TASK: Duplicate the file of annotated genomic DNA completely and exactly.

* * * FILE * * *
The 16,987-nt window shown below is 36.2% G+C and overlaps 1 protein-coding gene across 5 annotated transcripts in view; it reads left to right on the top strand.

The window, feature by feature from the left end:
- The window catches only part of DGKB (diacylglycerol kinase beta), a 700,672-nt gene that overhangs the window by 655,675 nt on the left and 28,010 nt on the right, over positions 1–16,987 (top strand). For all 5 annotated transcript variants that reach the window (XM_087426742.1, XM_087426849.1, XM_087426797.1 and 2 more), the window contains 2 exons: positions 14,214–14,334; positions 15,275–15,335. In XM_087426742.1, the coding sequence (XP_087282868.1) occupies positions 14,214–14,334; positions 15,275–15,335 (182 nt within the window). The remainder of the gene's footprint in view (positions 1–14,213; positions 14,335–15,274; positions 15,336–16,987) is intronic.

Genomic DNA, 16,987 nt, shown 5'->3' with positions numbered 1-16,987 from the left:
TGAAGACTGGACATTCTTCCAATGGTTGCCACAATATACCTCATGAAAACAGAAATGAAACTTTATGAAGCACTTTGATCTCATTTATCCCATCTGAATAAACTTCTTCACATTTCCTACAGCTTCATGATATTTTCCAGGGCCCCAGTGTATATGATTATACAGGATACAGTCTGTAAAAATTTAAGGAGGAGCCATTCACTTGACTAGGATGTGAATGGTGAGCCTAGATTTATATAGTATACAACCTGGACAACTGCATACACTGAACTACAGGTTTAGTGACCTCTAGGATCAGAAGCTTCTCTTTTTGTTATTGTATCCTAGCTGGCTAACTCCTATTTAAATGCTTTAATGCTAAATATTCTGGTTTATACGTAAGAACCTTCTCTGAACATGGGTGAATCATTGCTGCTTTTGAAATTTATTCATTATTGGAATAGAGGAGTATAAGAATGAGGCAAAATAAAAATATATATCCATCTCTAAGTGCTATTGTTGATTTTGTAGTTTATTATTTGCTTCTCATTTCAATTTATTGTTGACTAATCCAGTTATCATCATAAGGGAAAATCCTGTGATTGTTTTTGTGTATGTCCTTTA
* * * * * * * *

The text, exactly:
The 16,987-nt window shown below is 36.2% G+C and overlaps 1 protein-coding gene across 5 annotated transcripts in view; it reads left to right on the top strand.

The window, feature by feature from the left end:
- The window catches only part of DGKB (diacylglycerol kinase beta), a 700,672-nt gene that overhangs the window by 655,675 nt on the left and 28,010 nt on the right, over positions 1–16,987 (top strand). For all 5 annotated transcript variants that reach the window (XM_087426742.1, XM_087426849.1, XM_087426797.1 and 2 more), the window contains 2 exons: positions 14,214–14,334; positions 15,275–15,335. In XM_087426742.1, the coding sequence (XP_087282868.1) occupies positions 14,214–14,334; positions 15,275–15,335 (182 nt within the window). The remainder of the gene's footprint in view (positions 1–14,213; positions 14,335–15,274; positions 15,336–16,987) is intronic.

Genomic DNA, 16,987 nt, shown 5'->3' with positions numbered 1-16,987 from the left:
TGAAGACTGGACATTCTTCCAATGGTTGCCACAATATACCTCATGAAAACAGAAATGAAACTTTATGAAGCACTTTGATCTCATTTATCCCATCTGAATAAACTTCTTCACATTTCCTACAGCTTCATGATATTTTCCAGGGCCCCAGTGTATATGATTATACAGGATACAGTCTGTAAAAATTTAAGGAGGAGCCATTCACTTGACTAGGATGTGAATGGTGAGCCTAGATTTATATAGTATACAACCTGGACAACTGCATACACTGAACTACAGGTTTAGTGACCTCTAGGATCAGAAGCTTCTCTTTTTGTTATTGTATCCTAGCTGGCTAACTCCTATTTAAATGCTTTAATGCTAAATATTCTGGTTTATACGTAAGAACCTTCTCTGAACATGGGTGAATCATTGCTGCTTTTGAAATTTATTCATTATTGGAATAGAGGAGTATAAGAATGAGGCAAAATAAAAATATATATCCATCTCTAAGTGCTATTGTTGATTTTGTAGTTTATTATTTGCTTCTCATTTCAATTTATTGTTGACTAATCCAGTTATCATCATAAGGGAAAATCCTGTGATTGTTTTTGTGTATGTCCTTTA